Home Ch.1 - Automating the Practice Non-Lawyers, Web Sites and Kiosks
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Chapter 1 - The Necessity for Automating the Practice of Law

Non-Lawyers, Web Sites and Kiosks in the Practice of Law

There is continued growth of nonlawyers, web sites, and kiosks “practicing law” throughout the United States.  Whether they be document preparers, real estate agents, personal injury advisors, accountants or others, there has been significant inroads into the practice of law by those that do not understand the legal issues, such as attorney/client privilege, the impact of a pension on a dissolution proceeding, or key contractual clauses that should be inserted in a buy/sell agreement.  Yet, they advertise and many people feel they perform a valuable service.  Why is this true?  Wouldn’t a person be more inclined to trust the judgment of a legal professional as opposed to a “document preparer”?  The fact of the matter is that in an ABA Gallop Poll the reason people go to paralegals are:

  •          97% - lower fees;
  •          43% - convenience;
  •          41% - responsiveness;
  •          35% - dislike attorneys; and
  •          14% - quality of service.                        

Software - Practicing Law Without a License


        Judge Barefoot Sanders of the U.S. District Court for the Northern District of Texas ruled that Iowa?based Parsons Technology, which manufactures Quicken Family Lawyer, engaged in the unauthorized practice of law in Texas by selling the popular interactive software there.

        The Quicken program allows users to create wills, employment contracts and health?related legal documents by answering questions posed in the software program.  Quicken Family Lawyer "goes beyond merely instructing someone on how to fill in a blank form. . has gone beyond publishing a sample form book with instructions, and has ventured into the unauthorized practice of law," Sanders wrote in his Jan. 22 decision.

        Quicken isn't alone. The Texas Unauthorized Practice of Law Committee is also alleging that Berkeley, Calif.?based Nolo Press, which has published legal books and software since the early 1970s, is also practicing law without a license.

        The Texas legislature passed a law overruling Judge Sander’s decision

Attorneys are losing business to nonlawyers.  Forty seven percent (47%) of attorneys say they have lost 10% to 49% of business to nonlawyers.  However, the “bright spot” is that the legal needs of most families still go unmet.  In fact “about half of all low- and moderate- income families in America have a legal need . . . but never turn to the justice system . . .  “ A Shunned Justice System, ABA Journal, April 1994.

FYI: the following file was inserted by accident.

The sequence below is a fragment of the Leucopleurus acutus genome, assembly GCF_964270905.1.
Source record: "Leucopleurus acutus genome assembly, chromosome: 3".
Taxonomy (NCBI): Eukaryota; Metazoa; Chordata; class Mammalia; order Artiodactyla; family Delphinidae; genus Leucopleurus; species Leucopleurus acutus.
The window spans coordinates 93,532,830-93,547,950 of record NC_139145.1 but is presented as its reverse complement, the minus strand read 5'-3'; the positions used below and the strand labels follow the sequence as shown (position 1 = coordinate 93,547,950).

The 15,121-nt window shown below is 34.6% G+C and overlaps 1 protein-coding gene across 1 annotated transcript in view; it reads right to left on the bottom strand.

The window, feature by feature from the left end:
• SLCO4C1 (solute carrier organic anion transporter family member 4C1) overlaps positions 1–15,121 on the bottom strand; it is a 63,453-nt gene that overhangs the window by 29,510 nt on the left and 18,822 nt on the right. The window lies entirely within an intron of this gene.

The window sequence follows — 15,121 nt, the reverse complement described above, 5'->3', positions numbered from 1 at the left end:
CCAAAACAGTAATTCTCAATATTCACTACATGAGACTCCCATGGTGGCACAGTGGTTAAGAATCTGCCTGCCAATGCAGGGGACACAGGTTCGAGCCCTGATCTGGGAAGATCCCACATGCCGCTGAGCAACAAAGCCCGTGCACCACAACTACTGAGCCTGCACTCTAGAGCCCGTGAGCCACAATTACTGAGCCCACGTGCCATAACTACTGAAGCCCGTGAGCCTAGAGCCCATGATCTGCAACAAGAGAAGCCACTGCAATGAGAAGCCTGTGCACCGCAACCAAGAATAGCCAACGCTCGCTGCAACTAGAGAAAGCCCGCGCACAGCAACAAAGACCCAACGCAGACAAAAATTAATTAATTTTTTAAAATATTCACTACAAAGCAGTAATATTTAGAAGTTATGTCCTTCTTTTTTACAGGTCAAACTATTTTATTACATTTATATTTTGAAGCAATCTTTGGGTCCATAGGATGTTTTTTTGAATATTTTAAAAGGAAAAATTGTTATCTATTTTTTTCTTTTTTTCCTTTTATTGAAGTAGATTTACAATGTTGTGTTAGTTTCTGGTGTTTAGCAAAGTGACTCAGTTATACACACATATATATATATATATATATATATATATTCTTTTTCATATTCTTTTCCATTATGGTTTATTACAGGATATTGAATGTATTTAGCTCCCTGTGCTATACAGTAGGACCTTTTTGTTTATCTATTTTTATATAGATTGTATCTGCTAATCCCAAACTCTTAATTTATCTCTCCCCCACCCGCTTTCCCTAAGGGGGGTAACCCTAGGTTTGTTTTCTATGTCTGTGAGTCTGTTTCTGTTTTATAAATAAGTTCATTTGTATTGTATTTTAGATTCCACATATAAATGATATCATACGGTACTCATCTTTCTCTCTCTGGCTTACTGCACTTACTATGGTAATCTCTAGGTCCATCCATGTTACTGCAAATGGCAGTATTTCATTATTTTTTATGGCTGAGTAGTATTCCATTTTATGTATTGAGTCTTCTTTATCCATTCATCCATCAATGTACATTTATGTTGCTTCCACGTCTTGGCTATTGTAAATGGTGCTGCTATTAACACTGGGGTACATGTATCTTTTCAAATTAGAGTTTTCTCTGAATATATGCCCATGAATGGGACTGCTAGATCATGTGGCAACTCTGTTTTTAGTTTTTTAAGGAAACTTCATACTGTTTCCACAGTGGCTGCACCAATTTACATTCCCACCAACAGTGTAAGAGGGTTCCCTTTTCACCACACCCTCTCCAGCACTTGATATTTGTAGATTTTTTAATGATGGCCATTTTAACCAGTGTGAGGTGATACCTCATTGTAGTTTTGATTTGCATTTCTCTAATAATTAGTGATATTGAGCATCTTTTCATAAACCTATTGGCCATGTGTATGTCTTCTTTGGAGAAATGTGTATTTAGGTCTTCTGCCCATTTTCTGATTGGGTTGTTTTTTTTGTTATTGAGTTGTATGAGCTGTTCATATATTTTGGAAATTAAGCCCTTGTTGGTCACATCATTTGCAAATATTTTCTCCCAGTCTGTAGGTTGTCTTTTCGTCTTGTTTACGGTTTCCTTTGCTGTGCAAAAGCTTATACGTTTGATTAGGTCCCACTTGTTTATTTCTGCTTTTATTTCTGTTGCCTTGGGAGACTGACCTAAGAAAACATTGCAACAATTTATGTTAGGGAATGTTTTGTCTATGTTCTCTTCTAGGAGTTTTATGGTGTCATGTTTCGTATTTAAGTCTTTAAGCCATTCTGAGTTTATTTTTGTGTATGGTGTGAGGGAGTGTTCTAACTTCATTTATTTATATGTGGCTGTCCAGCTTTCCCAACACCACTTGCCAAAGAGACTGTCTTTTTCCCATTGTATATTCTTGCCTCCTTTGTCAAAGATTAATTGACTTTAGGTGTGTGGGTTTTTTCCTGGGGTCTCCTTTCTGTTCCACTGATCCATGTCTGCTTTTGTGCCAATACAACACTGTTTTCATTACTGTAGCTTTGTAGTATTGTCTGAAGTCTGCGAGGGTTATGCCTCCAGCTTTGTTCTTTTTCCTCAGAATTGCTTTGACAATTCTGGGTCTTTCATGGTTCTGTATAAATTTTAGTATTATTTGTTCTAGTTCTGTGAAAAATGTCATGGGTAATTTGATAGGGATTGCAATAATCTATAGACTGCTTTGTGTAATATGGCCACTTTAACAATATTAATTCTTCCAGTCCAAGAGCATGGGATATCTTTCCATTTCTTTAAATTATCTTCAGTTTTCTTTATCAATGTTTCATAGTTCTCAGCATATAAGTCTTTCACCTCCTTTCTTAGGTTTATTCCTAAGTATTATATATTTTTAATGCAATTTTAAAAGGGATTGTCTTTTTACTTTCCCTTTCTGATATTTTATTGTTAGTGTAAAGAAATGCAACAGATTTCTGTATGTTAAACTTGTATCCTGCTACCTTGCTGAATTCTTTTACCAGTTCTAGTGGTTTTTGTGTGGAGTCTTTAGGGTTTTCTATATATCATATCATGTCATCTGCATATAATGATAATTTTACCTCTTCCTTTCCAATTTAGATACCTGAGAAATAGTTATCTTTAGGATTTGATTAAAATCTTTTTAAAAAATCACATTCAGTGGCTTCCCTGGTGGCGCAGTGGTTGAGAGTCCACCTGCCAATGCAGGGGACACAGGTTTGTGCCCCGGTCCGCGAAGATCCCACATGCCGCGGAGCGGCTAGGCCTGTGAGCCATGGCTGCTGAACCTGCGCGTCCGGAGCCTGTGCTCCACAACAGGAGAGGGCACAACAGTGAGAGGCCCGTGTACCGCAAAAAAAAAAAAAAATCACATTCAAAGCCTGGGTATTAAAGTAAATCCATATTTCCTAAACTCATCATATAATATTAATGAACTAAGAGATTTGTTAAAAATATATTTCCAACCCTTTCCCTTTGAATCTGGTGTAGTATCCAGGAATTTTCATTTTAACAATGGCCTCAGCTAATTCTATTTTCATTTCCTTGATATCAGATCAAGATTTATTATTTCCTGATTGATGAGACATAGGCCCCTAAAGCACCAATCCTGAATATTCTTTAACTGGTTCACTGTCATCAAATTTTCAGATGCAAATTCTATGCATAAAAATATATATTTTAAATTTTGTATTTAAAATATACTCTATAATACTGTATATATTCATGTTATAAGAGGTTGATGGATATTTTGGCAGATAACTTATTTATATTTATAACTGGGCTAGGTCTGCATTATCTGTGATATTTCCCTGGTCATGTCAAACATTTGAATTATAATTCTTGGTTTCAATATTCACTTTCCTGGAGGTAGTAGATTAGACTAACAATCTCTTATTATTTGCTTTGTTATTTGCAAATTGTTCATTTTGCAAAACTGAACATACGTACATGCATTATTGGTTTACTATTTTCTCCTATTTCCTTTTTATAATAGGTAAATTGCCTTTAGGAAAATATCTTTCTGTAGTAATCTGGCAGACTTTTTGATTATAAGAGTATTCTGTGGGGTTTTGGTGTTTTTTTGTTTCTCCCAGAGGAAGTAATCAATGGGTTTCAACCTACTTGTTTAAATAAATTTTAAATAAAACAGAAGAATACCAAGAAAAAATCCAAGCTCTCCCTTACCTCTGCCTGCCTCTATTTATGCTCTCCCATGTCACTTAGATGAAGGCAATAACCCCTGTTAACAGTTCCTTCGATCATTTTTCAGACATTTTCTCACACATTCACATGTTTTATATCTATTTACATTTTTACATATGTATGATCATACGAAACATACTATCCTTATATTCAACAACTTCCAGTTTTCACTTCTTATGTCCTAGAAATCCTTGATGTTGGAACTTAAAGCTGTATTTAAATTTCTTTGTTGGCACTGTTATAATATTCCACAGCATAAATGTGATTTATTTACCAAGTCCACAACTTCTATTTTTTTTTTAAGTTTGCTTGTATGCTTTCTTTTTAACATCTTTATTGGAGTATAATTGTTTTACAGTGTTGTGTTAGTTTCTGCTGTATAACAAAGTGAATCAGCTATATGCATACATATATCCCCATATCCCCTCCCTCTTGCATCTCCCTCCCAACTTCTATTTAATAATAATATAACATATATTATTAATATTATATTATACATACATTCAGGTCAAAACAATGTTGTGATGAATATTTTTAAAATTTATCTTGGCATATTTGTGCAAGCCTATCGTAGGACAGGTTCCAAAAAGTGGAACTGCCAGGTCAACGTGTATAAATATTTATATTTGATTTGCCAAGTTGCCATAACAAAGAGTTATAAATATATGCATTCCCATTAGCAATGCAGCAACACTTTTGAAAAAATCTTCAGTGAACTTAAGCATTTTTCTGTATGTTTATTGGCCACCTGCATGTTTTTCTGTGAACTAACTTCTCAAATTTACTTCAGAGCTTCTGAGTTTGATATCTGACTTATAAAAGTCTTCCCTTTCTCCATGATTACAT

This article reported “that 47 percent of low-income households and 52% of moderate-income households had at least one new or ongoing legal problem in 1992”, in which a lawyer was not consulted.  One article strongly proposed using more paralegals, stating “ recent estimates indicate that about three-quarters of the legal needs of low-income Americans remain unmet, as do almost two-thirds of such needs among middle-income households.”  Meet Needs with Nonlawyers, American Bar Journal, January 1996. 

Non-lawyers have been increasing their role in providing legal services without being licensed.  For example, nonlawyer document preparers in Arizona charge $99.00 plus additional fees to complete the paperwork for a dissolution proceeding.  The ABA has acknowledged the growing role of nonlawyers in providing legal services in the United States.  One report, Regulating Nonlawyers, ABA Magazine, October 1995, James Podgers, sets out a process for the states to follow in assessing what continuing role nonlawyers might play in the legal system and how to regulate their role.


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With the approval and control of the Arizona Supreme Court computer kiosks have been installed that provide instructions to litigants, produce legal documents for court cases and increase access to the courts.  These kiosks were installed to meet the needs of low-income citizens, as attorneys generally agree that this “low end” business is not desirable.  These kiosks, known as QuickCourt, are interactive, multimedia computer systems that use text, graphics and an on-screen narrator.  The forms and instructions available for a fee include domestic relations, landlord tenant, probate and small claims.  Fees range from $6.00 to $30.00.

The World Wide Web has created an environment that will encourage nonlawyers to practice law. Most anyone has access to the WWW, and the cost of automating the creation of legal documents over the web is relatively easy.  As a result, we are seeing sites such as Divorce Online (www.divorceonline.com) and WillWorks.com (www.willworks.com) where “tailor-made first rate” wills start at $59.95.  After answering a series of questions on-line, you receive your will in the mail a few days later.  The Company Corporation (www.incorporate.com) creates corporations for people after answering a series of on-line questions.   CSC (www.incspot.com) now offers “fillable” state corporation and UCC filing forms on the Internet.




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